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Interaction of reasoning ability and distributional preferences in a social dilemma

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  • Baader, Malte
  • Vostroknutov, Alexander

Abstract

In a within subjects design we evaluate distributional preferences and reasoning ability to explain choices in the Traveler's Dilemma. We recruit subjects from economics and non-economics majors to have a high variance of preferences and abilities. We find that economists follow the efficiency criterion while non-economists follow maximin. Economists also show a better reasoning ability. We, therefore, confirm the self-selection hypothesis of choosing a major. An equilibrium of an incomplete information version of the Traveler's Dilemma explains the behavior we observe. Subjects with low reasoning ability make choices away from equilibrium. Thus, (non)cooperative behavior might be misinterpreted if subjects’ reasoning ability is not taken into account.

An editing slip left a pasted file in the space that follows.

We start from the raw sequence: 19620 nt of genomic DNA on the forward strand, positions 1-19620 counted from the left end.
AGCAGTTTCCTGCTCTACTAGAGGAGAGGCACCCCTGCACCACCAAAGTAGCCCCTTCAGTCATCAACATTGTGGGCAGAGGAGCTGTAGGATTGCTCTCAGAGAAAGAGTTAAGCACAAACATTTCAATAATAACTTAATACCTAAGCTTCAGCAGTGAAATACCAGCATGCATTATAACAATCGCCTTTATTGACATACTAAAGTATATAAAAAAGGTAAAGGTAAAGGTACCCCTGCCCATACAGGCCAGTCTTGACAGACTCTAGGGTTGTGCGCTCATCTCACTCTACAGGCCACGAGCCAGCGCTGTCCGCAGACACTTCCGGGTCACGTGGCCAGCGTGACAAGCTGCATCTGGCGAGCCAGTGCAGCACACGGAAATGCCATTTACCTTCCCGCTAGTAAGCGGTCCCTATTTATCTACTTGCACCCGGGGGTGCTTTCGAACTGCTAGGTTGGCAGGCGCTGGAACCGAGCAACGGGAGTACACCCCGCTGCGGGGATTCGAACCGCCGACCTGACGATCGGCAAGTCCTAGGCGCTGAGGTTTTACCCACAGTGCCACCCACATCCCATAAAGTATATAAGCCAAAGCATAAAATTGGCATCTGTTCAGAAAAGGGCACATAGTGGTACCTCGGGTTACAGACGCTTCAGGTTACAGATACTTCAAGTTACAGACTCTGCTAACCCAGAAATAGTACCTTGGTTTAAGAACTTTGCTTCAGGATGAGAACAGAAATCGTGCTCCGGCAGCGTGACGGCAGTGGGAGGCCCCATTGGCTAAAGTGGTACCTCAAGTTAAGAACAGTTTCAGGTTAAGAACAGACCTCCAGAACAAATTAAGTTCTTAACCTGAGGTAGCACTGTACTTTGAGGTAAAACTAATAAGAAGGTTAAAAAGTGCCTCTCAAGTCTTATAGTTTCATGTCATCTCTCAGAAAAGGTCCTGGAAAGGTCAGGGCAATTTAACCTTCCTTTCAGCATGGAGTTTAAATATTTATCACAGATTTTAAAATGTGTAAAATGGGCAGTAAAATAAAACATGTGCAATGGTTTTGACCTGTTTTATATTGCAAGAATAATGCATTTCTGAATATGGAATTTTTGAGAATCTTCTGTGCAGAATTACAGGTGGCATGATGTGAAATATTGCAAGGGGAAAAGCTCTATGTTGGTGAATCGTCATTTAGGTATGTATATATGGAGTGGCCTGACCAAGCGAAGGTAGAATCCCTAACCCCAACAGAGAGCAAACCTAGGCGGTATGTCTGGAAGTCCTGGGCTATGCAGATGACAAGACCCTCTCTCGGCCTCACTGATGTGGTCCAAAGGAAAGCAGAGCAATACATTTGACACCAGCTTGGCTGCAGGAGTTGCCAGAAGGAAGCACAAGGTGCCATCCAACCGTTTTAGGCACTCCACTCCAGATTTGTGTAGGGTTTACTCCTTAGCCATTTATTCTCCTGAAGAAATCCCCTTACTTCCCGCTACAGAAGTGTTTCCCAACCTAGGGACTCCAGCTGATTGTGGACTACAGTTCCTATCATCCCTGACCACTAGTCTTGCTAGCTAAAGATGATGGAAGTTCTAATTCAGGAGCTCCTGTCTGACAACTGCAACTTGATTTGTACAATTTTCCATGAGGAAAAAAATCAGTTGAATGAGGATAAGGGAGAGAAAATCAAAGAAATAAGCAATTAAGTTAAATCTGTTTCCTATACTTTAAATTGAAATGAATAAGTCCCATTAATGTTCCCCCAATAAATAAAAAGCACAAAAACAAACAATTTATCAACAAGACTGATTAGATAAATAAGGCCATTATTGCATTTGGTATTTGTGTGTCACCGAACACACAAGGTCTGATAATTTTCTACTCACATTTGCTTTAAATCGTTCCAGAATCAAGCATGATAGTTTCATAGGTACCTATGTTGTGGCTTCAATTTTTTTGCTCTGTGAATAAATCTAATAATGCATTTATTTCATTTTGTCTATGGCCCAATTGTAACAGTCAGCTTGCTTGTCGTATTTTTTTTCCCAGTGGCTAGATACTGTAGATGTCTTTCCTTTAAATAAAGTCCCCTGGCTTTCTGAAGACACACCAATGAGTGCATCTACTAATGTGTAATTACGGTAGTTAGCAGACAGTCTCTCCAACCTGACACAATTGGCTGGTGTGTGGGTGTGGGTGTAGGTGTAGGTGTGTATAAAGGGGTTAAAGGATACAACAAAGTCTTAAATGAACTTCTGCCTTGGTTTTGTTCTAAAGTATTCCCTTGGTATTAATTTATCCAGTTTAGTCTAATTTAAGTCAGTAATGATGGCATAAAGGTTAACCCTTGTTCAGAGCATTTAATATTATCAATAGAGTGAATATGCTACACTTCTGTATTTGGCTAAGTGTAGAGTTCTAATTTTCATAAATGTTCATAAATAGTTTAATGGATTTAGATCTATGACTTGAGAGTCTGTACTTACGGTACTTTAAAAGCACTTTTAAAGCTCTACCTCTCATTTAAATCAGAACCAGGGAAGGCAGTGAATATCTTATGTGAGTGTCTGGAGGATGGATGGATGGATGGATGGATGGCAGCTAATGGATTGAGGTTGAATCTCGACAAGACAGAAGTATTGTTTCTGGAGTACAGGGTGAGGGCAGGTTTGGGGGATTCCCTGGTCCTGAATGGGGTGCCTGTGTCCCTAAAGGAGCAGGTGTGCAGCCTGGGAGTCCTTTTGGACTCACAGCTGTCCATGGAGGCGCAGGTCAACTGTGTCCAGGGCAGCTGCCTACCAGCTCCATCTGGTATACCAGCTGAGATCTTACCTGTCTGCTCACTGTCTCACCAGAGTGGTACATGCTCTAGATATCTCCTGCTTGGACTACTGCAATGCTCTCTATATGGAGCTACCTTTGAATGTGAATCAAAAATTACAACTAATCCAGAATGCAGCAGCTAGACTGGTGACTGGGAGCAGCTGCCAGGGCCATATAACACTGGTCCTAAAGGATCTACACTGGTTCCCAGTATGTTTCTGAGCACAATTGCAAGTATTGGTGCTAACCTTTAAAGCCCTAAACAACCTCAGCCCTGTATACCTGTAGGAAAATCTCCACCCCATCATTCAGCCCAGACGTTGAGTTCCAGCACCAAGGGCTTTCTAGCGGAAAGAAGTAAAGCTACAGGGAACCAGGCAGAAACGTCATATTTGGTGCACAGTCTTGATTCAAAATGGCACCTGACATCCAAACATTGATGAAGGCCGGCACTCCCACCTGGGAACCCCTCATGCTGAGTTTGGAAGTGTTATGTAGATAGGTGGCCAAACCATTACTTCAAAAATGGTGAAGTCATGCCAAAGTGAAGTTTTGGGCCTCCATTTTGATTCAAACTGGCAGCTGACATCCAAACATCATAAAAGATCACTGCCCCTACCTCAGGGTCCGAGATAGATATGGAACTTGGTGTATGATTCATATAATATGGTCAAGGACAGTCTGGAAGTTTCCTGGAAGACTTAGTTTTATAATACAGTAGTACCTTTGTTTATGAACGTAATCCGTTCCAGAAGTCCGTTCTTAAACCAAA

Suggested Citation

  • Baader, Malte & Vostroknutov, Alexander, 2017. "Interaction of reasoning ability and distributional preferences in a social dilemma," Journal of Economic Behavior & Organization, Elsevier, vol. 142(C), pages 79-91.
  • Handle: RePEc:eee:jeborg:v:142:y:2017:i:c:p:79-91
    DOI: 10.1016/j.jebo.2017.07.025
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    Keywords

    C72; C92; D63; Reasoning ability; Distributional preferences; Traveler's Dilemma; Economics education; Cooperation;

    JEL classification:

    • C72 - Mathematical and Quantitative Methods - - Game Theory and Bargaining Theory - - - Noncooperative Games
    • C92 - Mathematical and Quantitative Methods - - Design of Experiments - - - Laboratory, Group Behavior
    • D63 - Microeconomics - - Welfare Economics - - - Equity, Justice, Inequality, and Other Normative Criteria and Measurement

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